Natural History

Monthly Archive: December Natu

Beneath the Surface: Photographing at the Edge of Imagination

Posted: January 6, 2016 - 17:54 , by Stacey Kerr
“Turtle Flight” is David Doubilet’s finalist photograph in the 2015 Wildlife Photographer of the Year Exhibition at the ROM.

Guest Blog written by Environmental Visual Communication student Samantha Phillips

In search of guidance from the master of photographing moments himself, EVC student Samantha Phillips called David Doubilet and his partner Jennifer Hayes, renowned photographers whose work can often be found among the pages of National Geographic Magazine to ask them about their work. Their perspective is filled with insights and stories that Sammy was thrilled to share in this guest blog post.

Blue Whale Update: From Trenton with Love

Posted: December 22, 2015 - 11:25 , by Stacey Kerr
It took a team of seven people to lift the blue whale heart enough to finish wrapping it. Photo by Stacey Lee Kerr

It’s that time of year where many of us are pretty focused on the holidays. Spending time with family and friends, baking and eating loads of treats, and - let’s be honest - the gifts. Finding them, buying them, wrapping them, and getting them to where they need to go, whether the destination is under the Christmas tree, or to be mailed to relatives somewhere else around the world.

So, given that everybody’s in this present-logistics state of mind, we have a gift-wrapping question for you… how do you ship a blue whale heart?

WPY - The Proof is in the Picture

Posted: November 20, 2015 - 14:10 , by Stacey Kerr
“Tundra Buggy and Sun Dog” Don Gutoski’s snowy view on a photography adventure in Cape Churchill, Manitoba.

Guest Blog written by Environmental Visual Communication student Kendra Marjerrison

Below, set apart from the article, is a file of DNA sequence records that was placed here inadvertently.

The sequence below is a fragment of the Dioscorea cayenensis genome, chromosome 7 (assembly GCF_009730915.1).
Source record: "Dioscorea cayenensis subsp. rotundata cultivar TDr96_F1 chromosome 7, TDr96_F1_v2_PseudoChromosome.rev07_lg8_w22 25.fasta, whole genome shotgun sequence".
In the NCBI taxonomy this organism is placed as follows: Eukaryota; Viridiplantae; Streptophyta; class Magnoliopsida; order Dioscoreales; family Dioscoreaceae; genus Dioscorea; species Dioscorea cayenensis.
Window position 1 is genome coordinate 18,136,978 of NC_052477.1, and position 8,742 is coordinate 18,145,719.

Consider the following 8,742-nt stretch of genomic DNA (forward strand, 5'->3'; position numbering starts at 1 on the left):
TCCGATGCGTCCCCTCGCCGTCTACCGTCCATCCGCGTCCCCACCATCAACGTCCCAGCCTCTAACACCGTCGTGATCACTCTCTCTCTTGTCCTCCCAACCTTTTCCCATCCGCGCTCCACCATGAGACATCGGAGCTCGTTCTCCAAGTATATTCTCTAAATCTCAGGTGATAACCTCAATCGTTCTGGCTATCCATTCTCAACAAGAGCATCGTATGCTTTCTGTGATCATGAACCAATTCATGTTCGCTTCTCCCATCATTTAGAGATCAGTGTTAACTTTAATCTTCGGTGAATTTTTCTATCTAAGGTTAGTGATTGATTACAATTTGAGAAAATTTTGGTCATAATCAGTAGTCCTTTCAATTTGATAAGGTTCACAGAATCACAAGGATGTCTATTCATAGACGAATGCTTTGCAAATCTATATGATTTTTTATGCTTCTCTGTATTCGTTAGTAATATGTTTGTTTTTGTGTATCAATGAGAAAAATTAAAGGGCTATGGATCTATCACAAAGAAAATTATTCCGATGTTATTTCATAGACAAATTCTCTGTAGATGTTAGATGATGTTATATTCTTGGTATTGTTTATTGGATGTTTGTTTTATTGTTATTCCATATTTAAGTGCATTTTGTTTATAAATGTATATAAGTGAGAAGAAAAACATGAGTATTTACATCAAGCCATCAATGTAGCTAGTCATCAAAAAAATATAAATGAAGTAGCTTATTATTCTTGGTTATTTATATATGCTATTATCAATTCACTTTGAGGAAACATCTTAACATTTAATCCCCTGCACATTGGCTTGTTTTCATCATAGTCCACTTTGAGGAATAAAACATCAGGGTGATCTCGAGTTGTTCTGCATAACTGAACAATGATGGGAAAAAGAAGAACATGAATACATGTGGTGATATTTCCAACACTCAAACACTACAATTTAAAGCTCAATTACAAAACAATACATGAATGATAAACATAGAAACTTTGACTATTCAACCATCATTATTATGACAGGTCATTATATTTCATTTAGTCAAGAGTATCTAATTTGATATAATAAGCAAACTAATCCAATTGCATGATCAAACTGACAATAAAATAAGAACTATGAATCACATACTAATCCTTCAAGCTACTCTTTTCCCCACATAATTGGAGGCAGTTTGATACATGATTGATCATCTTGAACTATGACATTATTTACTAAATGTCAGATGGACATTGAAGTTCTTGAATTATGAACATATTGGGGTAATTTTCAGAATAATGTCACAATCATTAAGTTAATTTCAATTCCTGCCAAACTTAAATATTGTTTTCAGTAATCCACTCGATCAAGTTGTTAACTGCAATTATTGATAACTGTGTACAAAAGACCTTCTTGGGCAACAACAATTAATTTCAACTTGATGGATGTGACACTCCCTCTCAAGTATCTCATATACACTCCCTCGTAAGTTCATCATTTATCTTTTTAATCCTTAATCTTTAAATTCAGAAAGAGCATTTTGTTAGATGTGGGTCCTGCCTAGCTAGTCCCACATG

For some wildlife photographers, a kill shot is the ultimate goal. It creates compelling photographs that highlight moments people don’t often get to see. For others, it’s a difficult scene to witness from behind the lens. Don, the 2015 Wildlife Photographer of the Year, had no idea that the predatory behaviour captured in the photograph he took on the last day of his northern adventure would be more than just an interesting shot. It’s a powerful story about what can happen when the Earth becomes warmer and two competing predators, the red fox and the Arctic fox, are driven to cross paths...

 

Nature Stories through Photography: Insights from Connor Stefanison

Posted: November 17, 2015 - 13:33 , by Stacey Kerr
Connor Stefanison at the Wildlife Photographer of the Year Exhibition at Natural History Museum, UK

Guest Blog written by Environmental Visual Communication student Sean de Francia

Connor Stefanison is this year’s recipient of the Rising Star Portfolio Award, given to outstanding photographers 18-25 for images that will be featured at the Wildlife Photographer of the Year Exhibit. He was also awarded the Eric Hosking Portfolio Award in 2013. Here he shares his insights into producing powerful narratives through nature and wildlife photography.